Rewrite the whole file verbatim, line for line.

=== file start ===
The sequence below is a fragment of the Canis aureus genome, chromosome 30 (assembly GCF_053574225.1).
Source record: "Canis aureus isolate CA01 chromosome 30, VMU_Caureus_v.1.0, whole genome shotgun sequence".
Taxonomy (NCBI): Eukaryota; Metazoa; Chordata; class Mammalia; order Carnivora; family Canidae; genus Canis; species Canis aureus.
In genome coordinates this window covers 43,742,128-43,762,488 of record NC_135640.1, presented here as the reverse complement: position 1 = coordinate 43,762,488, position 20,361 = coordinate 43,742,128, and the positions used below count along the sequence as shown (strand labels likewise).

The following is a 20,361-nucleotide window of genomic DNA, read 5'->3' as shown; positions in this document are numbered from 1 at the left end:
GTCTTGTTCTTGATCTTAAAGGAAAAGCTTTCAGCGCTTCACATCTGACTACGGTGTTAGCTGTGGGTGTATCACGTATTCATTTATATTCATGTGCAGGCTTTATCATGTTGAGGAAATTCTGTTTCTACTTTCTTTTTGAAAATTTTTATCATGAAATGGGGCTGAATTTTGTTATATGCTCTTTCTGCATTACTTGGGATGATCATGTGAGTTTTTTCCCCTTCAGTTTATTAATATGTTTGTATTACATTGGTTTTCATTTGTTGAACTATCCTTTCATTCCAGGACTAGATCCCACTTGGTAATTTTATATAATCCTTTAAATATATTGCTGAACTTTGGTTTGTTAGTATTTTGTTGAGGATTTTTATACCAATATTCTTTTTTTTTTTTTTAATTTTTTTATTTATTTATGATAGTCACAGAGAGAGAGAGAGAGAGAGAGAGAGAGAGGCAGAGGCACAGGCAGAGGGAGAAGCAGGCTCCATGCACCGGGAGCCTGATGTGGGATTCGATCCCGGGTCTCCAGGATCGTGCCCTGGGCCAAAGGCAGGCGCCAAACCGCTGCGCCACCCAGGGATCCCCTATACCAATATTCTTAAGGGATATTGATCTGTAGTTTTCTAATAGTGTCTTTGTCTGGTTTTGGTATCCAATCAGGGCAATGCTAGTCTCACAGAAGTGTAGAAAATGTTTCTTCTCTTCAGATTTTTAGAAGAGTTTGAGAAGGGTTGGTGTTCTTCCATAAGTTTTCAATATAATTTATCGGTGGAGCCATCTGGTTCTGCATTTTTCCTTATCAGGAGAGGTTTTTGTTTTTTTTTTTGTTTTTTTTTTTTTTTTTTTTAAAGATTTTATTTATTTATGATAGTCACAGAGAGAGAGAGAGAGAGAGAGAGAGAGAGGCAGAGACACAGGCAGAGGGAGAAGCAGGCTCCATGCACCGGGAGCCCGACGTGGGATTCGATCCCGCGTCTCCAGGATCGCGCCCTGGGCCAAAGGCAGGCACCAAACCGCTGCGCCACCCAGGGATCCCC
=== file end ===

The sequence below is a fragment of the Canis aureus genome, chromosome 30 (assembly GCF_053574225.1).
Source record: "Canis aureus isolate CA01 chromosome 30, VMU_Caureus_v.1.0, whole genome shotgun sequence".
Taxonomy (NCBI): Eukaryota; Metazoa; Chordata; class Mammalia; order Carnivora; family Canidae; genus Canis; species Canis aureus.
In genome coordinates this window covers 43,742,128-43,762,488 of record NC_135640.1, presented here as the reverse complement: position 1 = coordinate 43,762,488, position 20,361 = coordinate 43,742,128, and the positions used below count along the sequence as shown (strand labels likewise).

The following is a 20,361-nucleotide window of genomic DNA, read 5'->3' as shown; positions in this document are numbered from 1 at the left end:
GTCTTGTTCTTGATCTTAAAGGAAAAGCTTTCAGCGCTTCACATCTGACTACGGTGTTAGCTGTGGGTGTATCACGTATTCATTTATATTCATGTGCAGGCTTTATCATGTTGAGGAAATTCTGTTTCTACTTTCTTTTTGAAAATTTTTATCATGAAATGGGGCTGAATTTTGTTATATGCTCTTTCTGCATTACTTGGGATGATCATGTGAGTTTTTTCCCCTTCAGTTTATTAATATGTTTGTATTACATTGGTTTTCATTTGTTGAACTATCCTTTCATTCCAGGACTAGATCCCACTTGGTAATTTTATATAATCCTTTAAATATATTGCTGAACTTTGGTTTGTTAGTATTTTGTTGAGGATTTTTATACCAATATTCTTTTTTTTTTTTTTAATTTTTTTATTTATTTATGATAGTCACAGAGAGAGAGAGAGAGAGAGAGAGAGAGAGGCAGAGGCACAGGCAGAGGGAGAAGCAGGCTCCATGCACCGGGAGCCTGATGTGGGATTCGATCCCGGGTCTCCAGGATCGTGCCCTGGGCCAAAGGCAGGCGCCAAACCGCTGCGCCACCCAGGGATCCCCTATACCAATATTCTTAAGGGATATTGATCTGTAGTTTTCTAATAGTGTCTTTGTCTGGTTTTGGTATCCAATCAGGGCAATGCTAGTCTCACAGAAGTGTAGAAAATGTTTCTTCTCTTCAGATTTTTAGAAGAGTTTGAGAAGGGTTGGTGTTCTTCCATAAGTTTTCAATATAATTTATCGGTGGAGCCATCTGGTTCTGCATTTTTCCTTATCAGGAGAGGTTTTTGTTTTTTTTTTTGTTTTTTTTTTTTTTTTTTTTAAAGATTTTATTTATTTATGATAGTCACAGAGAGAGAGAGAGAGAGAGAGAGAGAGAGGCAGAGACACAGGCAGAGGGAGAAGCAGGCTCCATGCACCGGGAGCCCGACGTGGGATTCGATCCCGCGTCTCCAGGATCGCGCCCTGGGCCAAAGGCAGGCACCAAACCGCTGCGCCACCCAGGGATCCCC